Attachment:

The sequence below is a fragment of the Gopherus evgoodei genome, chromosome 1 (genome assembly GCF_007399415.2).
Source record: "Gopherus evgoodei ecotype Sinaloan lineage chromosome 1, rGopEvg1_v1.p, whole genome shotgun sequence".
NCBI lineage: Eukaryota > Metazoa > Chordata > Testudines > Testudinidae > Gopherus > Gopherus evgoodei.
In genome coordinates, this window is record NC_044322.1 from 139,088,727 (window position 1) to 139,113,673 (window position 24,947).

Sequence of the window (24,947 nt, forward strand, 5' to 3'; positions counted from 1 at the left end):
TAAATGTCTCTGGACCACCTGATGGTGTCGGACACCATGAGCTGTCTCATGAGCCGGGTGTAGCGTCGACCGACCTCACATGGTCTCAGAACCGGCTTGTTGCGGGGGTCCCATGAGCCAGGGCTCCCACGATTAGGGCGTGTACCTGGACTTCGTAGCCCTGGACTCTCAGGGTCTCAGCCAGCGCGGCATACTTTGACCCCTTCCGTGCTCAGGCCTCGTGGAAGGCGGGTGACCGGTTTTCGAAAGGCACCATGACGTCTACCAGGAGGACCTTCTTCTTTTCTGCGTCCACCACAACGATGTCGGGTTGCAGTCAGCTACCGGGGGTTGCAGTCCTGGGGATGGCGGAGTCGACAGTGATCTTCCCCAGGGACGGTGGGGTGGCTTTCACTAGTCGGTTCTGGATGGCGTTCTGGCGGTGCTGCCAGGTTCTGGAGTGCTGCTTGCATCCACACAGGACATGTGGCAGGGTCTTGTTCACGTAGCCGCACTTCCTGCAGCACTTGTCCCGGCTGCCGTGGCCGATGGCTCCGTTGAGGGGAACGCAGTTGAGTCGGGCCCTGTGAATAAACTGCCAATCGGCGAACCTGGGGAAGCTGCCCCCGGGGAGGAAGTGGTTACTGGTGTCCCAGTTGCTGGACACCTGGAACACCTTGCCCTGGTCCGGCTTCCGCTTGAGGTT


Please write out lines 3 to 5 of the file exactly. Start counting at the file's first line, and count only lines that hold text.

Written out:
NCBI lineage: Eukaryota > Metazoa > Chordata > Testudines > Testudinidae > Gopherus > Gopherus evgoodei.
In genome coordinates, this window is record NC_044322.1 from 139,088,727 (window position 1) to 139,113,673 (window position 24,947).

Sequence of the window (24,947 nt, forward strand, 5' to 3'; positions counted from 1 at the left end):